• ASTM tests with synthetic blood at pressures of 80, 120, or 160 mmHg to qualify for low, medium, or high fluid resistance

Differential Pressure (Delta P)

  • Measures the air flow resistance of the medical mask
  • An objective measure of breathability
  • ASTM requires a Delta P of less than 5.0 for moderate or high barrier masks
  • The greater the resistance equals better filtration, yet less breathability

Flame Spread

  • Measures ability to withstand exposure to a burning flame for three seconds

It is critical to understand that a surgical mask is designed for use in an operating room or similar sterile area to protect the patient and environment from possible contamination. Furthermore, it protects the health-care provider from contaminated bodily fluids or debris that are generated when procedures are performed. Surgical masks have ties that allow adjustment for fit over surgical caps. A procedural mask is designed for use when performing patient procedures or when a patient is in isolation to protect the patient from contaminants. Procedure masks protect both the patient and health-care provider from transferring respiratory secretions, bodily fluids, or other potentially infectious material. Procedure masks have ear loops rather than ties.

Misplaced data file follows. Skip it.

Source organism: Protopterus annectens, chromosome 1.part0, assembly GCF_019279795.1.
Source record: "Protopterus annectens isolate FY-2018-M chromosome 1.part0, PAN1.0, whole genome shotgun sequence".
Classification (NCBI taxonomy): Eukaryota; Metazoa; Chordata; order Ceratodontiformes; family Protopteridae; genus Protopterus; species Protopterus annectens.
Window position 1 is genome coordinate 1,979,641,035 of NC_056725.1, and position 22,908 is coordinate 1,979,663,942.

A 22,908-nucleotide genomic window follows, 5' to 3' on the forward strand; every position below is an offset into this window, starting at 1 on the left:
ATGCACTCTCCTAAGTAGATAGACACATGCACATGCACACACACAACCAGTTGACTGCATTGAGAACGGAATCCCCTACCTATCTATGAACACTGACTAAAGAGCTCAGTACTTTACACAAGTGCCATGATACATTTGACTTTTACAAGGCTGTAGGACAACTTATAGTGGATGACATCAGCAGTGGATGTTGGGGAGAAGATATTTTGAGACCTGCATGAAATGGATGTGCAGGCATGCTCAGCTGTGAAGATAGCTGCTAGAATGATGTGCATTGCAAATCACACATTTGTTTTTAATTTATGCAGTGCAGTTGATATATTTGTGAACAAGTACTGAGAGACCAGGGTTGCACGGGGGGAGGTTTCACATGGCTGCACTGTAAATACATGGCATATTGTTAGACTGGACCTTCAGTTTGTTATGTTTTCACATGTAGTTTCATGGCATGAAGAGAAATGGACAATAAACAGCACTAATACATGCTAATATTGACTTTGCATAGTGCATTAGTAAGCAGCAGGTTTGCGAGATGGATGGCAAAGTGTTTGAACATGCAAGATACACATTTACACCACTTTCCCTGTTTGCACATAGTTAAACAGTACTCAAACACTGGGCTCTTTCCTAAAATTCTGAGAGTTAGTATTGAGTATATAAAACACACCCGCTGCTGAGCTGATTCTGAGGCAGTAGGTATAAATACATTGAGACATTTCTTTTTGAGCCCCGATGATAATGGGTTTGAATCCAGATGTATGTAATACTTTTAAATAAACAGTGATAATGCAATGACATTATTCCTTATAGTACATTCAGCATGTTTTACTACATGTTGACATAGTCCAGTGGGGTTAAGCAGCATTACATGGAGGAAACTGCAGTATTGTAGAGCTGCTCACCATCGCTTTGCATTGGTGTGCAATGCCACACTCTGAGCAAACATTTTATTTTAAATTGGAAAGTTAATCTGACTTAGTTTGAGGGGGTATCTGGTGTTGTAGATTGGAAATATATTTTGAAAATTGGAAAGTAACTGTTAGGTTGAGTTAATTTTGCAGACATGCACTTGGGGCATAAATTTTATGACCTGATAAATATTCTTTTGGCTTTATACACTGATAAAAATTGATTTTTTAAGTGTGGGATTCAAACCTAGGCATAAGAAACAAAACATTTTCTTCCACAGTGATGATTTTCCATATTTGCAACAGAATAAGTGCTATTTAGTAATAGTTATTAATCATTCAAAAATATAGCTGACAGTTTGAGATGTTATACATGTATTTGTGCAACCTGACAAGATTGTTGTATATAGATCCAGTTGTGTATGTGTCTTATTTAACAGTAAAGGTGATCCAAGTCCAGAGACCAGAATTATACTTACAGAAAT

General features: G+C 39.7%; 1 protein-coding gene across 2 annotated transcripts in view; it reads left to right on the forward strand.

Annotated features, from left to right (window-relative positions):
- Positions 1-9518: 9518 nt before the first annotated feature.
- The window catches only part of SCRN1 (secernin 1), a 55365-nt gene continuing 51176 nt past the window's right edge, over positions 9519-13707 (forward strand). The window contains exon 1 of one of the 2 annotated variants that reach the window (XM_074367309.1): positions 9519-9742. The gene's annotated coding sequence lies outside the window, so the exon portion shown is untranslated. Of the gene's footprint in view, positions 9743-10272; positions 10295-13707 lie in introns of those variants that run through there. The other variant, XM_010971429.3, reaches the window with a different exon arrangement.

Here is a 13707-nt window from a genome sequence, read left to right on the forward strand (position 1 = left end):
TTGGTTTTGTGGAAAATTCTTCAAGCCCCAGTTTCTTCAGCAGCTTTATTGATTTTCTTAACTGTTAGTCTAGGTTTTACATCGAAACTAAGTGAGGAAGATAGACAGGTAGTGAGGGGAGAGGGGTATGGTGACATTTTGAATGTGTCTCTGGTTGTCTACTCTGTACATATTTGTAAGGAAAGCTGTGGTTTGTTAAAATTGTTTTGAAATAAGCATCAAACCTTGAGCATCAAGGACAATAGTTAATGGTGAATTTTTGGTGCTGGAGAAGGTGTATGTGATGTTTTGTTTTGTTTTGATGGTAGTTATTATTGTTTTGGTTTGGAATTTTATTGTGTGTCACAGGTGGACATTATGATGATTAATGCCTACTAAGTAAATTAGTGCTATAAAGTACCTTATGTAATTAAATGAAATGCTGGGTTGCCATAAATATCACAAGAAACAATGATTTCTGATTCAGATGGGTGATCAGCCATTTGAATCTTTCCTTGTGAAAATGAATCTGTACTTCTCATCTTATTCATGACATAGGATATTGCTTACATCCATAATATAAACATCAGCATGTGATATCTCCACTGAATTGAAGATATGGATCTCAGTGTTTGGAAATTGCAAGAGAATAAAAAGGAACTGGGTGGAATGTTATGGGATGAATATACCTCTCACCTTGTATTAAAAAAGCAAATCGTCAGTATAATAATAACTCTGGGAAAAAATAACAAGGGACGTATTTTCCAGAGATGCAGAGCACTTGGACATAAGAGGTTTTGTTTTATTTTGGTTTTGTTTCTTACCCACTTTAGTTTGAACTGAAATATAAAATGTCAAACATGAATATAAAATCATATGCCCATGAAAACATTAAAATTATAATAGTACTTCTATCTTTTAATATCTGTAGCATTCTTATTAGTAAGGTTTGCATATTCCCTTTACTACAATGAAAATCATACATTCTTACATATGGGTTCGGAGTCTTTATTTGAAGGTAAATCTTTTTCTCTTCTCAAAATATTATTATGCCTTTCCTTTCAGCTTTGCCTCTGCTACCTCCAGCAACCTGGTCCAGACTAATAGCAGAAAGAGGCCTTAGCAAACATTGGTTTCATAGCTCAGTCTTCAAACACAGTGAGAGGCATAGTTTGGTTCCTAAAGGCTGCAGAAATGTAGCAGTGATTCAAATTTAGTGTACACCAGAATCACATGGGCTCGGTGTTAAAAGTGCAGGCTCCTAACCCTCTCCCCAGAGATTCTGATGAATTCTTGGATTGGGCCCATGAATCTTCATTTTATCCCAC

ASTM performance metrics and levels3

ASTM Level 1
ASTM Level 2
ASTM Level 3

Fluid Resistance

80 mmHg
120 mmHg
160 mmHg
Filtration – BFE

> 95%

> 98%

> 98%

Filtration - PFE

> 95% @ 0.1 µg

> 98% @ 0.1 µg

> 98% @ 0.1 µg

Delta P - Breathability

< 4.0 mm H2O/cm3

< 5.0 mm H2O/cm3

< 5.0 mm H2O/cm3

Flame Spread

Class 1 Class 1

Class 1


How are respirators different from surgical and procedural masks? A respirator is a specific type mask that is designed to reduce the wearer’s risk of inhaling hazardous airborne particles such as dust particles or infectious agents, including gas or vapors. They may be used in manufacturing industries and in health-care applications. A respirator may cover the entire head, or it may cover the nose and mouth. Respirators require certification from the National Institute for Occupational Safety and Health (NIOSH) and prior to use a written safety standard using the Occupation Safety and Health Administration (OSHA) guidelines must be in place. Fit testing and annual training in the use, maintenance, and care are required prior to respirator use. Some respirators are disposable while others are reusable with disposable filters. Respirators should be used when engineering and work practice controls cannot prevent possible exposure or contamination.4

Understanding NIOSH classifications is critical to utilizing the appropriate mask for the job or procedure. First, respirators are rated for protection against oils, using an N (not resistant), R (somewhat resistant), and P (strongly resistant). Second, the respirators are rated by the percentage of airborne particles that are filtered in testing when using the most penetrating particle size. A respirator that filters 95% is given a rating of 95, one that filters at least 99% of the particles is given a 99, while those that filter 99.7% of the particles are given a 100.5

9 approved NIOSH respirator classes

Family of protection